From the Crikey grapevine, the latest tips and rumours …

Lunch with the boss at Telstra. Well, this is nice: Crikey hears Telstra boss David Thodey sets aside one lunch each quarter to meet with a lowly staff member identified as having done a good job. Presumably the chief executive — who took home $8.8 million in 2012-13 — picks up the bill.  Wonder if Sol Trujillo did the same thing …?

Qantas wings it? Is the rumour true that “Qantas management repeatedly told Alan Joyce the Strategy Document would not be completed by February 27 and he responded with the ‘show’ must go on”? February 27 was D-day for Qantas, when Joyce announced the company would cut 5000 jobs and make various other changes. Some critics say the strategy did not go far enough towards giving Qantas a shot at being profitable.

Who me, a demented plutocrat? Malcolm Turnbull has had to hastily explain that he was not thinking of Rupert Murdoch when he made a reference to a “demented plutocrat” loss-making newspaper baron in his speech launching The Saturday Paper on Friday night. Here’s a snippet from his blog:

“In the course of the speech I also noted that Morry Schwartz has said that he operates his publishing ventures – Quarterly Essay, The Monthly and Black Inc at a profit and that he hopes to do the same with The Saturday Paper. I observed that he was therefore not “a demented plutocrat” who establishes and runs newspapers at a loss to peddle his own views.

“Given that earlier in my speech I had referred to William Randolph Hearst  (immortalised by Orson Welles in Citizen Kane) I was surprised that some people have inferred I was referring to Rupert Murdoch.”

We’d just point out that Murdoch’s pet project, The Australian, makes a loss but is undoubtedly influential — please don’t take us to ACMA, Chris Mitchell! Meanwhile, this is what Murdoch tweeted yesterday, to put to bed any suggestion that he is a demented plutocrat who uses his wealth to wield power:

While we’re on The Saturday Paper, the new weekly rag from publisher Morry Schwartz (aka Mr Monthly), we can report that much fun was had at Friday’s launch at Carriageworks at the Eveleigh rail yards in Sydney’s Redfern. Well-known faces included commentator David Marr, Good Weekend editor and former Monthly editor Ben Naparstek, ABC journalists Ian Verrender and Eleanor Hall, The Australian’s Paul Cleary, the SMH’s Jacqueline Maley, author and former communist Mark Aarons, Lucy Turnbull, and Saturday Paper boy wonder editor Erik Jensen (he’s 25).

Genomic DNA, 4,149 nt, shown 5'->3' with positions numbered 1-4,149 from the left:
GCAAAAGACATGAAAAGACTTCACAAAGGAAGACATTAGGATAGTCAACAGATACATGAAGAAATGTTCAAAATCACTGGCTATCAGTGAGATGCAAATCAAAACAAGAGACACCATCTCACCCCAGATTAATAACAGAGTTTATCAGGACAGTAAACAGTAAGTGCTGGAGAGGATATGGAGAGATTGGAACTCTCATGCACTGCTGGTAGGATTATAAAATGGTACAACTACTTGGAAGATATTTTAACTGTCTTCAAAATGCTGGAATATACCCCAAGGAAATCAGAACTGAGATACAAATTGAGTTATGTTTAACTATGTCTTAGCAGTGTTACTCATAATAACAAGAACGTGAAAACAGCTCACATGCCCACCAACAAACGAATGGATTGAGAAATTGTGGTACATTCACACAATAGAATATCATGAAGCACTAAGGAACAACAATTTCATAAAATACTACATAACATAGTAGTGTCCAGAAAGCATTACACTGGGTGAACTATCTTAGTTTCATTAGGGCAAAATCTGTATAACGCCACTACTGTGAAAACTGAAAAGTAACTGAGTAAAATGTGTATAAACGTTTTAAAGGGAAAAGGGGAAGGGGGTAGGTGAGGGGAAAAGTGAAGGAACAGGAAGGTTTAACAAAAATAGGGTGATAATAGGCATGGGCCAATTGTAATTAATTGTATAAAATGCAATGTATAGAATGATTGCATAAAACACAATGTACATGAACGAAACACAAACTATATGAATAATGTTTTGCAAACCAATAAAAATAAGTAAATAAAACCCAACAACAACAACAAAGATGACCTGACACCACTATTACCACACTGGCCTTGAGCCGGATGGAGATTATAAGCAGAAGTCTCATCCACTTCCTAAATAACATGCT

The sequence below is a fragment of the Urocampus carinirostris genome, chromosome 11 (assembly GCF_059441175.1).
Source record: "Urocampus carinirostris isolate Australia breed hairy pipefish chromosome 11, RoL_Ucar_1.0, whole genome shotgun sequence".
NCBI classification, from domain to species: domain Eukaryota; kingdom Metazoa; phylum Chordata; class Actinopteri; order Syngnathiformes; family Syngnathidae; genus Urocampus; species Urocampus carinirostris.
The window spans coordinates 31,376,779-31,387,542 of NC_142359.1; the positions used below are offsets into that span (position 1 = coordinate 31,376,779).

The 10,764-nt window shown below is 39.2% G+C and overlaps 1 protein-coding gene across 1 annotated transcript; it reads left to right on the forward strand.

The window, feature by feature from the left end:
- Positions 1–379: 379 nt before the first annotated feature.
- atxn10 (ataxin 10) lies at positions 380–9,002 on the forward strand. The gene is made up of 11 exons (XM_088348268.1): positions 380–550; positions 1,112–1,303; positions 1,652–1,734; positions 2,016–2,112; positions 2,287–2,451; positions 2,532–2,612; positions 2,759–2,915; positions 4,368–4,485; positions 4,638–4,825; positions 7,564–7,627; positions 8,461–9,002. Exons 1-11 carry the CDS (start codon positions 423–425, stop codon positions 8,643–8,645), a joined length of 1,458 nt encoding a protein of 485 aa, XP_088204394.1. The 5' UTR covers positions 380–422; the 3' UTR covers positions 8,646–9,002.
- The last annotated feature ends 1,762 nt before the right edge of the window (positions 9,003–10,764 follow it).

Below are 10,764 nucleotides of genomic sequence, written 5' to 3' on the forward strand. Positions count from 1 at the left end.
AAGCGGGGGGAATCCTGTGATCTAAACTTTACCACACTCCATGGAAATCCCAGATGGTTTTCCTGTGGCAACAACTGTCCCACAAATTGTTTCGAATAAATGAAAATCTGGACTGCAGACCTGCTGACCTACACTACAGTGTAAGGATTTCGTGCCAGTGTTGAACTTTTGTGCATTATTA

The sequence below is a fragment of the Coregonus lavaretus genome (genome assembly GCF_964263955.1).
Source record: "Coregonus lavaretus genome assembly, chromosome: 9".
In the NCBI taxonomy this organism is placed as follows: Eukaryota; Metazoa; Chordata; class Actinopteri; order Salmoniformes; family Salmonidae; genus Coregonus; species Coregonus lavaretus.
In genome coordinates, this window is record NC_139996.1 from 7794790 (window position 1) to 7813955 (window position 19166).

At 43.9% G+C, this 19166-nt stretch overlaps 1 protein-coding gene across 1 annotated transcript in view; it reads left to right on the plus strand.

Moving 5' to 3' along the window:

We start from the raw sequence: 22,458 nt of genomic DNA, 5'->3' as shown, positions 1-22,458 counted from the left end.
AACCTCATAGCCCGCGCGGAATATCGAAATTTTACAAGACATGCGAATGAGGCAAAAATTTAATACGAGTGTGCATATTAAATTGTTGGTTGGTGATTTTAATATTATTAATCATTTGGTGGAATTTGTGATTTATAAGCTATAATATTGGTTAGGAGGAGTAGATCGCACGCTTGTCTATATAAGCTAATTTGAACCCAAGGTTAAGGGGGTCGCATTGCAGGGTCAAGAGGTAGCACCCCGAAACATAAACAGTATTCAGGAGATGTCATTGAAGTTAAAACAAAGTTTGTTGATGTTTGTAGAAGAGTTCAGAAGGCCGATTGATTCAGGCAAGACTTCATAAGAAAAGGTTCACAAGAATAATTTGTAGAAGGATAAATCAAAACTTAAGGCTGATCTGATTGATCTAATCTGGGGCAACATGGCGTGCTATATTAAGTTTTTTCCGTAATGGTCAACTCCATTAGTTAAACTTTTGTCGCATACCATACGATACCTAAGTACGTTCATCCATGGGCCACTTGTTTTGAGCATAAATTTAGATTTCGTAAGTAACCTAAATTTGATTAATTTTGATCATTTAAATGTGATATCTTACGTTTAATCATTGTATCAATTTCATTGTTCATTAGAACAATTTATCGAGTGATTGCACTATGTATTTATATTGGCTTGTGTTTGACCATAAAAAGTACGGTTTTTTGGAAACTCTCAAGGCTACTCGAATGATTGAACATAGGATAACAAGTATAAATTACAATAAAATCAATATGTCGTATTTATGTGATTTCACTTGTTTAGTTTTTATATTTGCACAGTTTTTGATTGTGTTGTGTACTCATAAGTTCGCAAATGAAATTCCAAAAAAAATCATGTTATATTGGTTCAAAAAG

There was a Tasmanian theme with Lark Distillery whisky being handed out (we hear some attendees stuffed their showbags with three 500ml bottles) and Moo Brew beer. Snacks were “arty”, with bits of melon here and raw fish there. “It was a good vibe,” one spy noted. Drinks ran on for a while after the speeches, with Turnbull’s staffers spotted enjoying the party. TV cameras were filming for an ABC Australian Story on Jensen and the paper. Just one question; if there is nothing tragic and depressing about the paper, how can it make an Australian Story? 

As for the publication itself, seems there might have been a few distribution hiccups; it sold out quickly in hipster Melbourne boroughs, and a Queensland reader complained that in his ‘hood it’s apparently distributed by IPS — which doesn’t deliver on weekends. Oops.

Out the door at Austrade. We’ve heard staff at Austrade, the government’s trade branch, have been called upon for expressions of interested in voluntary redundancies “for non-SES ie: APL 1-5. This after very expensive roadshow by A-based earlier this year” (for those of you who don’t speak mandarin, that’s “non-senior executive level, that is, levels one through five of the Australian public service”). Roadshow a waste of money, then?

Mardi Gras fun. Sounds like a good time was had by all at the weekend’s Sydney mardi gras, despite the now-familiar poor weather. One attendee reported “Tina Arena, Samantha Jade, Marcia Hines and Paula Abdul were at the after-party. Weather was horrible, it rained all night but thankfully after-party was indoors. Highlight was seeing [Aussie singer] Samantha Jade perform. A lot of pyrotechnics and she sounded great.”

Another spy spotted entertainers Pam Ann and Bob Downe, and comedian Josh Thomas. “The convicts gave me life!” was our mole’s response when asked for highlights (make of that what you will). We also heard gossip that US songstress Katy Perry was supposed to play but didn’t show. Labor Senator Penny Wong, who has a female partner, did show — check out her Twitter feed for some good pics.

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Peter Fray

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